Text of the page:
“It’s like a powder keg,” Massey-Burmeister said. “All that dry organic matter [waiting] on the forest floor, and the trees themselves can be almost like a match that’s waiting for a light.”

   The match that lit the proverbial powder keg was Hurricane Dora, a Category 4 storm that passed south of Hawaii. Although Hawaii wasn’t directly hit by the storm, hurricane winds reached the islands, causing the fire to spread much faster. 

Colonialism’s Legacy 

   Hawaii has been dominated by America’s corporate class at the expense of Native Hawaiians for over 100 years. In the wake of such a disaster, many Hawaiians are raising concerns about wealthy real estate interests taking advantage of the crisis to seize land.

   Beginning in the 1800s, white investors began arriving on the islands and buying up most of the land to build plantations, transforming much of the Hawaiian Kingdom’s biodiverse jungles into fields of monocrop sugarcane and pineapple cultivation. It didn’t take very long for these rich landowners to overthrow the Hawaiian government in an armed coup d’etat, paving the way for the United States to illegally annex the islands in 1898. Sugar and pineapple capitalists held vast influence over the new government, allowing for their continued expansion and exploitation of Hawaii’s people and resources. 

   Today, those plantations have been replaced by real estate companies that have undercut the interests of Native Hawaiians and the environment to build luxury resorts, golf courses and large vacation homes for rich tourists. These same real estate corporations are now looking to buy up the land destroyed by the wildfires and turn it into more expensive properties for investors to speculate on. Since the fires, real estate agents have been cold-calling residents who have had their homes and livelihoods destroyed, urging them to sell their property rather than wait for relief aid. Profiteering from natural disasters is not unique to Maui and has seen a substantial rise, especially in the last 20 years. For instance, after Hurricane Katrina hit New Orleans in 2005, private interests moved quickly to tear down public housing projects and replace them with luxury condominiums. As climate change increases the frequency and severity of natural disasters, this trend is sure to continue.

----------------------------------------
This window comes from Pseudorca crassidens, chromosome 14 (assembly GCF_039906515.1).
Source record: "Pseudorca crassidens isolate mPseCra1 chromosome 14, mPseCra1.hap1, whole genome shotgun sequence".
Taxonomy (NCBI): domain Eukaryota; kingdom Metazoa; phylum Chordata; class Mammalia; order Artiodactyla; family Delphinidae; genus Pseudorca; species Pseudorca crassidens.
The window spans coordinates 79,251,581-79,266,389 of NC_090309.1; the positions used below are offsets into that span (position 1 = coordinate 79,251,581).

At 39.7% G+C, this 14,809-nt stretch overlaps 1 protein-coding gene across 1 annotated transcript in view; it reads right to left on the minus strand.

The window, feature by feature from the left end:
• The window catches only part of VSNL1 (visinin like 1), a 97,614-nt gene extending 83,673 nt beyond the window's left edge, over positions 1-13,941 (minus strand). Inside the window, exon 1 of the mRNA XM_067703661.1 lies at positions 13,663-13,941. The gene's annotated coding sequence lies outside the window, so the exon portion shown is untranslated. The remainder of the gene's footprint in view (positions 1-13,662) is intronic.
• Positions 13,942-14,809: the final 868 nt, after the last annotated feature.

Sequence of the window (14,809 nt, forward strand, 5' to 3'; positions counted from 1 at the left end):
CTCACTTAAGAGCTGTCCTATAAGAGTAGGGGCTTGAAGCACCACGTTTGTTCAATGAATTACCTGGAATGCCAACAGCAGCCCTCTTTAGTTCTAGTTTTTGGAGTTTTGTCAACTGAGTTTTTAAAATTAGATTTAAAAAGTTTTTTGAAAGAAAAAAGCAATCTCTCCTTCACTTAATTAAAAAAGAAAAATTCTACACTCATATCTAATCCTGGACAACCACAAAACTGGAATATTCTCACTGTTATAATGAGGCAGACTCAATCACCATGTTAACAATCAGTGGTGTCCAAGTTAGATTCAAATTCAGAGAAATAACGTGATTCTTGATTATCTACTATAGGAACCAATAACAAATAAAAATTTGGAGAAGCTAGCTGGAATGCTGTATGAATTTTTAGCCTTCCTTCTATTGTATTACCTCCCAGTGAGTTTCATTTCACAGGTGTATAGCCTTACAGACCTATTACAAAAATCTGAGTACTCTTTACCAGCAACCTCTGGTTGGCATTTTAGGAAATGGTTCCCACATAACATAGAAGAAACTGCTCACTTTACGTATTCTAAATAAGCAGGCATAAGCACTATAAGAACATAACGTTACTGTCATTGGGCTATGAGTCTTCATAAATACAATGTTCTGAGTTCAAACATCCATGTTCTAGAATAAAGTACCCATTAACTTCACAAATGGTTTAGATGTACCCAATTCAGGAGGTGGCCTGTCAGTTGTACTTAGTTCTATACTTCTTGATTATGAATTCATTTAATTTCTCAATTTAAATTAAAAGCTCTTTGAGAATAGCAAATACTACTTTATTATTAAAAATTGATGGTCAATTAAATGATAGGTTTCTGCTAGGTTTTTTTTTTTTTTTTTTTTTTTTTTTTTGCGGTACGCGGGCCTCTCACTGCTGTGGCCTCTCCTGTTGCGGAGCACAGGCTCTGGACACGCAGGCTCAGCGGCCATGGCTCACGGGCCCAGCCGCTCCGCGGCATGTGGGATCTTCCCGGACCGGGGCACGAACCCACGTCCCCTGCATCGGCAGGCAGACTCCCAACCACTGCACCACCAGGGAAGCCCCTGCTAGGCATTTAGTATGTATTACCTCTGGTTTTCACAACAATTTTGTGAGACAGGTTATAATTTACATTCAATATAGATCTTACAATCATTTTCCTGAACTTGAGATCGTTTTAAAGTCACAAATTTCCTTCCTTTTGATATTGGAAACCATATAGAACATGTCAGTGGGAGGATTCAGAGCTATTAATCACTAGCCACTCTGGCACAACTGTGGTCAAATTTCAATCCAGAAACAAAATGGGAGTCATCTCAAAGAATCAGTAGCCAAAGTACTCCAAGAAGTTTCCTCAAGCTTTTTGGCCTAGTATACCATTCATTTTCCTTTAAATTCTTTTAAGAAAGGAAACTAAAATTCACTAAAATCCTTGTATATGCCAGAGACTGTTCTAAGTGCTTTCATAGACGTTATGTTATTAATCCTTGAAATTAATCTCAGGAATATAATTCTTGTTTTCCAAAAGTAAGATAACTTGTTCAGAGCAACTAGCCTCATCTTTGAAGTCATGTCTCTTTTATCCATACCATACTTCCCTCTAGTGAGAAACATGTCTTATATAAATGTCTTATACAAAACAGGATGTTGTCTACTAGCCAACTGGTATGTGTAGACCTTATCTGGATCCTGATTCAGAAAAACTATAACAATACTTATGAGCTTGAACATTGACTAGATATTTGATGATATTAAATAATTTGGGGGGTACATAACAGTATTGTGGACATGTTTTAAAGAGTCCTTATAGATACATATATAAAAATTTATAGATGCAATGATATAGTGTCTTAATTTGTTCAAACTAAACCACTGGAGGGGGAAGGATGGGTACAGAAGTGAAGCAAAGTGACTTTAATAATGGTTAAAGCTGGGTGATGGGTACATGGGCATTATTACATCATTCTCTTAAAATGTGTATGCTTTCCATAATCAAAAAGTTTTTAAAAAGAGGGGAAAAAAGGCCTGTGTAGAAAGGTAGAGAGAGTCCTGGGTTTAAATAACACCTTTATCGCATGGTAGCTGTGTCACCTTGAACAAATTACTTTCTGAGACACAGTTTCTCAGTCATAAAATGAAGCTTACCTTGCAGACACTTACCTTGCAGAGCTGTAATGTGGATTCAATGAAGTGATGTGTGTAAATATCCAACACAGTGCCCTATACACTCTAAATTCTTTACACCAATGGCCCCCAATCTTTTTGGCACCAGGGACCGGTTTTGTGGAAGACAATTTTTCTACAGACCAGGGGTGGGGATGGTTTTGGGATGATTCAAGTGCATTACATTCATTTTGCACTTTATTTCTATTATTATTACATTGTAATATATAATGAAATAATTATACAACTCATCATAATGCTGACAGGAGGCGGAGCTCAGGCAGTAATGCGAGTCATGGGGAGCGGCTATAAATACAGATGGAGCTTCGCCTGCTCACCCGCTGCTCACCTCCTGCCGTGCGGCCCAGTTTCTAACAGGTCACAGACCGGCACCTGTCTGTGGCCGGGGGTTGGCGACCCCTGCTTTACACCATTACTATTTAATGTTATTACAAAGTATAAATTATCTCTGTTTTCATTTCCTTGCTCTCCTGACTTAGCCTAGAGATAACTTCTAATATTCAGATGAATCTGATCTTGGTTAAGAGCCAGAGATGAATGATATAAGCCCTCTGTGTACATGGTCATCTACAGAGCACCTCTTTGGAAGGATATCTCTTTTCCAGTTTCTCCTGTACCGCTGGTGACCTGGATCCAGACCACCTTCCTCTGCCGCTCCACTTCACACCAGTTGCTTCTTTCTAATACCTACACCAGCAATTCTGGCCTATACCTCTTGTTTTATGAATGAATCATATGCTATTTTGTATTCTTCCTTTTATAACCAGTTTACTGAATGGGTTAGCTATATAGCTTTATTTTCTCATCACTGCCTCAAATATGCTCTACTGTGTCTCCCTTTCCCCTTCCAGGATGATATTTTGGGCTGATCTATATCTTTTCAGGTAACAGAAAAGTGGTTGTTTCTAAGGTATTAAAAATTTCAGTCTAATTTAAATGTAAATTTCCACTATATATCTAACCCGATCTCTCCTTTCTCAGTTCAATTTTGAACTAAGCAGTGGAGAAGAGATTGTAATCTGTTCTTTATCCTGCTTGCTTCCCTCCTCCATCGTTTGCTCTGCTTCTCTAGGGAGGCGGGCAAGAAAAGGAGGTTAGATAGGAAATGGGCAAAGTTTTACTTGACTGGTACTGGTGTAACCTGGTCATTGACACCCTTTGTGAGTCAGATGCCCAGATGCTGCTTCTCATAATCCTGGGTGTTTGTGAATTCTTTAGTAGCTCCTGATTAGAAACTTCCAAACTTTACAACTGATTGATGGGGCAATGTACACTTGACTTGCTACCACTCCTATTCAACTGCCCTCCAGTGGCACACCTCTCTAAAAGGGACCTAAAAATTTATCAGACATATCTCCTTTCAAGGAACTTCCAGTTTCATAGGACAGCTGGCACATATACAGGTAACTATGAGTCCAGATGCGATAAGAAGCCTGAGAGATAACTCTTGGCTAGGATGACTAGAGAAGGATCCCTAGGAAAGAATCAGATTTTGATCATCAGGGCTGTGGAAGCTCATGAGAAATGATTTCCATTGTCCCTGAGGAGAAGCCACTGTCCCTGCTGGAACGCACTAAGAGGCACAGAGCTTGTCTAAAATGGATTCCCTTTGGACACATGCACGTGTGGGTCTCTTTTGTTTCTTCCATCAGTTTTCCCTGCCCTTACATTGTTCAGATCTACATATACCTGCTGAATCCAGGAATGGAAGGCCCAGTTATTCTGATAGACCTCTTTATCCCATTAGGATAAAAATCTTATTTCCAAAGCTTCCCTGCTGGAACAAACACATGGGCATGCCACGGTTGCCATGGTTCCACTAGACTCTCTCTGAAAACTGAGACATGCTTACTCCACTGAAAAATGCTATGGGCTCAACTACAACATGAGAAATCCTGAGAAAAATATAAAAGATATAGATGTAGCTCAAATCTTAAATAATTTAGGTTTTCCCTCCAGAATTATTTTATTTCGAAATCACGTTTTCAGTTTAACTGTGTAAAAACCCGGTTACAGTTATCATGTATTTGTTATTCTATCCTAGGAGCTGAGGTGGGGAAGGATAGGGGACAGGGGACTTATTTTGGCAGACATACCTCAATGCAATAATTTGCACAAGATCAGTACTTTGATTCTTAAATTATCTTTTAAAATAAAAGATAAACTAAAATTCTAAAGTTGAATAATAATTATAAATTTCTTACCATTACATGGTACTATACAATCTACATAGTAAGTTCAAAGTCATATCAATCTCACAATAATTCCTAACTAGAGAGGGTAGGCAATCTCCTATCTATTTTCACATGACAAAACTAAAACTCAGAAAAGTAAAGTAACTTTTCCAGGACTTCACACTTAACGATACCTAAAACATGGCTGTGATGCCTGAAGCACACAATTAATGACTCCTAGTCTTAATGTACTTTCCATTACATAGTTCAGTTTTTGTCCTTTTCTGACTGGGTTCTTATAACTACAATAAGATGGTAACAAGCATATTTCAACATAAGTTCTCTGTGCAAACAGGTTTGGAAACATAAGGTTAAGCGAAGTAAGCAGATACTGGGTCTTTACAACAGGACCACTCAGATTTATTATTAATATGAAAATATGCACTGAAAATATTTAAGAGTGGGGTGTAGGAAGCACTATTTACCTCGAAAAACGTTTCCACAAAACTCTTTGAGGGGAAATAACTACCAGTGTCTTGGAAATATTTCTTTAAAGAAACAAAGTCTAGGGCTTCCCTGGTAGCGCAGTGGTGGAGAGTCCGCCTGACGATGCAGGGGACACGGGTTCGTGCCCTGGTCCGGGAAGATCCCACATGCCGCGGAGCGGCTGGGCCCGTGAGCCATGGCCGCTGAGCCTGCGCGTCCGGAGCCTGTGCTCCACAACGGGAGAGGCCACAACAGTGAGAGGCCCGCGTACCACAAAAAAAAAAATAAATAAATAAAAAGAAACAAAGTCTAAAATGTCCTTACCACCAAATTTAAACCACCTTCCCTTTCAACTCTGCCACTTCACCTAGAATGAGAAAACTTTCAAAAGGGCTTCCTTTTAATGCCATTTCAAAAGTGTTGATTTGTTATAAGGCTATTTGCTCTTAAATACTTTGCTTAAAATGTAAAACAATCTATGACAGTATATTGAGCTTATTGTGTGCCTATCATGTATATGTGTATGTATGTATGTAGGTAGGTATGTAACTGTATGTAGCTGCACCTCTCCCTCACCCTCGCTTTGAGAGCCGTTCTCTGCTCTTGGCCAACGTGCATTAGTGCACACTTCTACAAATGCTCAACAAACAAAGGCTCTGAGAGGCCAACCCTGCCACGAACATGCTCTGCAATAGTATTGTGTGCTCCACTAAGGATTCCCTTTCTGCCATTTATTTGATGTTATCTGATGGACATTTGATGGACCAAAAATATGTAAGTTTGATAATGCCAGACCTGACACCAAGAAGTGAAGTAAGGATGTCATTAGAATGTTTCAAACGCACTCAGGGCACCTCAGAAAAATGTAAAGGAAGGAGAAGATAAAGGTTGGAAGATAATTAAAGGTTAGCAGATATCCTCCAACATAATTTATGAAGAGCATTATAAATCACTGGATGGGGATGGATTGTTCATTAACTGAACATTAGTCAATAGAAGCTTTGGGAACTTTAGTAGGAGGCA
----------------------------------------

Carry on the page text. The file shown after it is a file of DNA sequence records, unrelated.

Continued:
To prevent another disaster of this scale or worse from ravaging Hawaii, several things must happen. Firstly, an end to American neocolonial exploitation of Hawaii’s resources and people, which created the conditions for the wildfire to begin with, and are now compounding the effects of the catastrophe with economic hardship. Secondly, global action combating climate change is needed, or else natural disasters like the wildfire on Maui are guaranteed to continue happening. According to Massey-Burmeister, the Maui wildfires are a warning of what’s to come if no action is taken.

   “Death by a thousand cuts,” Massey-Burmeister said. “That’s what we’re going through now.”

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About the Contributor
Sebastian Cabeza
Sebastian Cabeza, Staff Writer
Sebastian Cabeza is a senior entering his first year on staff as a writer for the News department. In his free time, he enjoys playing guitar, painting, and listening to Ken Carson. Contact him at [email protected].